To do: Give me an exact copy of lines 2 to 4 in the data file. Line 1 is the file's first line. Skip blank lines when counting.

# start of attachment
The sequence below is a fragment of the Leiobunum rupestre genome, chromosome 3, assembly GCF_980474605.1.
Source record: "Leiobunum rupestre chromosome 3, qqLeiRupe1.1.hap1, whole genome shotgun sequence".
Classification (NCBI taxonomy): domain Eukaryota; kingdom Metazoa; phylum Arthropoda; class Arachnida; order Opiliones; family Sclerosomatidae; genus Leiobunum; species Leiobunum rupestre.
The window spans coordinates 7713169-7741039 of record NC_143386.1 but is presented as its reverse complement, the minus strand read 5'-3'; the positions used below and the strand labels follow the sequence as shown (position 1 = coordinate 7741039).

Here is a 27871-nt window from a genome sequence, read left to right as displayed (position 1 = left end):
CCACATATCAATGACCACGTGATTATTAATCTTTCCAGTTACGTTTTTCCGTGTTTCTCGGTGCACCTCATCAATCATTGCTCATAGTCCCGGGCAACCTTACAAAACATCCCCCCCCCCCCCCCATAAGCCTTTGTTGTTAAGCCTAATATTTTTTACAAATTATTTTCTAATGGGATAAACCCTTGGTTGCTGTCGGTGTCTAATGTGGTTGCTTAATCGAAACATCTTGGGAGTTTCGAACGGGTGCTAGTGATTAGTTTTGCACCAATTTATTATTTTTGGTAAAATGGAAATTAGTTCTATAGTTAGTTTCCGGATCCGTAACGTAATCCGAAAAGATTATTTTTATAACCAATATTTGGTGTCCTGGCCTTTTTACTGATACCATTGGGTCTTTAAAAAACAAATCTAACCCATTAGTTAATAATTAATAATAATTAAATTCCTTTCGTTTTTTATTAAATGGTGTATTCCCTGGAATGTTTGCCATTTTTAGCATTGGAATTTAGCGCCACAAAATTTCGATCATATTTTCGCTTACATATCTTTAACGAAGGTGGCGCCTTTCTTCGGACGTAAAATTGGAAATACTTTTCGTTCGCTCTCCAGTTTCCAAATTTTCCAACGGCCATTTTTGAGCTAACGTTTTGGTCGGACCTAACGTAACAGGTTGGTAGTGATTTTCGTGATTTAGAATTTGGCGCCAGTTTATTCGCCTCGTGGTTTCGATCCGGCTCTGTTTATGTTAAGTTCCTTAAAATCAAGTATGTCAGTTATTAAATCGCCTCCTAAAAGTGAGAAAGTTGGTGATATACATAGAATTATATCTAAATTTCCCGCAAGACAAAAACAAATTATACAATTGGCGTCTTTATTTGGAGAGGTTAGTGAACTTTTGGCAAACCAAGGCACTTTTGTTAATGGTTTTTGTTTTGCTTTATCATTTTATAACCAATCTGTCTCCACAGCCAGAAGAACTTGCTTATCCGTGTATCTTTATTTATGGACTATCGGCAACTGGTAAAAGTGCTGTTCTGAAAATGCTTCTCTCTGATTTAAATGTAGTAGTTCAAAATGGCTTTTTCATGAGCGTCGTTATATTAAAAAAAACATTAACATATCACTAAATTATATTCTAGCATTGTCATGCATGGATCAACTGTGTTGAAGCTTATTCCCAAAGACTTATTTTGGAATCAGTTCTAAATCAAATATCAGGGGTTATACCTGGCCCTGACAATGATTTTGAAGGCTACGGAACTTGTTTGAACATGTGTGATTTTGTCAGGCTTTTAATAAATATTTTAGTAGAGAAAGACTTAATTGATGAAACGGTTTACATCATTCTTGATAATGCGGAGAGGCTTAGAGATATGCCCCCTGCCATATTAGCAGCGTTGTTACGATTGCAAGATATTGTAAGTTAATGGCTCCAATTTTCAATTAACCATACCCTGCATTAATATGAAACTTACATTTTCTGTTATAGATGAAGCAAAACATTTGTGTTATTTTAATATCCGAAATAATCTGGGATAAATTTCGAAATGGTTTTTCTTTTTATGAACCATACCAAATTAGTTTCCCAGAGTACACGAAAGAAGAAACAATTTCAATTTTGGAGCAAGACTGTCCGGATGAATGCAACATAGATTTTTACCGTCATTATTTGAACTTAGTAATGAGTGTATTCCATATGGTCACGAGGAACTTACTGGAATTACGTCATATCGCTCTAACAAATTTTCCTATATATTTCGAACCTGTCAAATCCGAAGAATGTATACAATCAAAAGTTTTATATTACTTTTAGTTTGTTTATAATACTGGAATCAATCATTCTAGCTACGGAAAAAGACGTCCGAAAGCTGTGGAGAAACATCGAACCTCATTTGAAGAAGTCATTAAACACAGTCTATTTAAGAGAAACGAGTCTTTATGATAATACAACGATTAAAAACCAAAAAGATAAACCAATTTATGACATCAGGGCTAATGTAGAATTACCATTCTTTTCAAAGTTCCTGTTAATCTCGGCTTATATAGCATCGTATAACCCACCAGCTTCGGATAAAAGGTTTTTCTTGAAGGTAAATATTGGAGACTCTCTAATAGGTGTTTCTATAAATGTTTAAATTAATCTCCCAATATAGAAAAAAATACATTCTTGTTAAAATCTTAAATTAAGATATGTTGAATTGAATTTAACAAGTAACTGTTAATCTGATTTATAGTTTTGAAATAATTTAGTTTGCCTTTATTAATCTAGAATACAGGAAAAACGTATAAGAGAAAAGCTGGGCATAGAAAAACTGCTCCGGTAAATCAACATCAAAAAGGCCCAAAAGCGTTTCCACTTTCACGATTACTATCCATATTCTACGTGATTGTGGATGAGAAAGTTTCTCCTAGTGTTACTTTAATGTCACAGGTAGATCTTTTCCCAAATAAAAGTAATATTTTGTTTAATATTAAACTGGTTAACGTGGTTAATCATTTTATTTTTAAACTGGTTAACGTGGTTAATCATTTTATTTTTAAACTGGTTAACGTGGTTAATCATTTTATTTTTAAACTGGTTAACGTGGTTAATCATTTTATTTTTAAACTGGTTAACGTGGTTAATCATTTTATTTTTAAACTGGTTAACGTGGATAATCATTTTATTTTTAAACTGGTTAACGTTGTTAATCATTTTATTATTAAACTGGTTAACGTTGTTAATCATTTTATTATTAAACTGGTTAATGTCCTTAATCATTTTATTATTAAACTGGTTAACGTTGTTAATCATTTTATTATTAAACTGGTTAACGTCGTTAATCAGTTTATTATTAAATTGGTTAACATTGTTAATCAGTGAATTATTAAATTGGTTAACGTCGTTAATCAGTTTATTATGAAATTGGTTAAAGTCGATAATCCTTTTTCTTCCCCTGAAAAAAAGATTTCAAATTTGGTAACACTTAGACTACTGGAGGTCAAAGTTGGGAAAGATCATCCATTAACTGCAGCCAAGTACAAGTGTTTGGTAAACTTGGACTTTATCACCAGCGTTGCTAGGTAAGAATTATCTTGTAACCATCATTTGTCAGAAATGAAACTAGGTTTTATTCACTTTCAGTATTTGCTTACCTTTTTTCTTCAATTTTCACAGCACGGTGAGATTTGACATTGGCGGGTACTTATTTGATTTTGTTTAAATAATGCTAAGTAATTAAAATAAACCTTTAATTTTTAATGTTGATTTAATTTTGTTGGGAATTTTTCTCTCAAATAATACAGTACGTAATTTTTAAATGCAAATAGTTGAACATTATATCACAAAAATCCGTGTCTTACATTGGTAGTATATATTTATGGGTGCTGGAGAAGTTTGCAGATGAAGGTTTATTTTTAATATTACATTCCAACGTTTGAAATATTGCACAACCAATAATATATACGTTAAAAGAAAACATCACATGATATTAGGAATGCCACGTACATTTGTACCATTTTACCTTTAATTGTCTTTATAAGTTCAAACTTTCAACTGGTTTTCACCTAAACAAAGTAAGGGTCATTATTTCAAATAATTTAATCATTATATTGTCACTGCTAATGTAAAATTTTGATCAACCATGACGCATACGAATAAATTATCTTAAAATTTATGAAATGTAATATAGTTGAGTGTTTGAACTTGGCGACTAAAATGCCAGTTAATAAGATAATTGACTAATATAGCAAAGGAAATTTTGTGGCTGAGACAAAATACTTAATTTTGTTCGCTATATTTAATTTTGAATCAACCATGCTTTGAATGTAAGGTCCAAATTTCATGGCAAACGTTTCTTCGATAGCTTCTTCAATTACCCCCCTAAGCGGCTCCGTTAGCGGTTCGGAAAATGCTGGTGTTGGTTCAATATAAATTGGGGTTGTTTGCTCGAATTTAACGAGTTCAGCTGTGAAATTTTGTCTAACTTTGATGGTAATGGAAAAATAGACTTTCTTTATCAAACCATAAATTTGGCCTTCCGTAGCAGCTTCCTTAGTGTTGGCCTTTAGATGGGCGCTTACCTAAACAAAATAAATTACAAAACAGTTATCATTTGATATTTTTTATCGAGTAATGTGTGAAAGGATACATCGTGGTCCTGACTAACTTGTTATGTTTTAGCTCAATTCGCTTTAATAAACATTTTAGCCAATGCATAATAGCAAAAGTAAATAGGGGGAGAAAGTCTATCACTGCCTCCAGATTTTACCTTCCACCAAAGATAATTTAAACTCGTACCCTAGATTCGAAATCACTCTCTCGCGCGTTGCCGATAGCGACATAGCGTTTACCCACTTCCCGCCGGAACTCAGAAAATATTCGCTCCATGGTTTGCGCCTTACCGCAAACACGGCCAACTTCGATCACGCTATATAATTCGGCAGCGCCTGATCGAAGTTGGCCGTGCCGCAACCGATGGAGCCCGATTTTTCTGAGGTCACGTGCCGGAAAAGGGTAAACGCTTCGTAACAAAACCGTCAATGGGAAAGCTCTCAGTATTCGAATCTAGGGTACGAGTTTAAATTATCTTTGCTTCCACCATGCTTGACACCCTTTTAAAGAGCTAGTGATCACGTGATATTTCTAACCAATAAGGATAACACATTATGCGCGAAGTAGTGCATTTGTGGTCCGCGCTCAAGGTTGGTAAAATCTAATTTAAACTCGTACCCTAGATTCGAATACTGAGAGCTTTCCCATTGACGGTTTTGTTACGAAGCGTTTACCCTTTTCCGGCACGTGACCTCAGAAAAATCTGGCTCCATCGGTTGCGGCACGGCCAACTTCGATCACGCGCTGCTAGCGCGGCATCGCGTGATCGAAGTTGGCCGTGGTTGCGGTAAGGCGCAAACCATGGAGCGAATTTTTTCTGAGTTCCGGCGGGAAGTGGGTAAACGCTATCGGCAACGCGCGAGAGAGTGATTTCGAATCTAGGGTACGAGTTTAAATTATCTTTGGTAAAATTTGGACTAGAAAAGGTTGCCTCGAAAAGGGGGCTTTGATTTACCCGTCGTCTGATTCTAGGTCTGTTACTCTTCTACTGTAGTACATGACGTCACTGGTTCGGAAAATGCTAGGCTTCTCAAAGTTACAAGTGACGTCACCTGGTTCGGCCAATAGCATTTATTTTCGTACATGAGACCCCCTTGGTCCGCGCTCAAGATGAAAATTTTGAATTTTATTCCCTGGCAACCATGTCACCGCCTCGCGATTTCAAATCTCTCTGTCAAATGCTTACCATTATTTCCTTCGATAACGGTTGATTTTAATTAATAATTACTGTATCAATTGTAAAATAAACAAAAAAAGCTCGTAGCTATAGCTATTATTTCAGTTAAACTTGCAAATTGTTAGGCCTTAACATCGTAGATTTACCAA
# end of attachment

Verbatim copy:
Source record: "Leiobunum rupestre chromosome 3, qqLeiRupe1.1.hap1, whole genome shotgun sequence".
Classification (NCBI taxonomy): domain Eukaryota; kingdom Metazoa; phylum Arthropoda; class Arachnida; order Opiliones; family Sclerosomatidae; genus Leiobunum; species Leiobunum rupestre.
The window spans coordinates 7713169-7741039 of record NC_143386.1 but is presented as its reverse complement, the minus strand read 5'-3'; the positions used below and the strand labels follow the sequence as shown (position 1 = coordinate 7741039).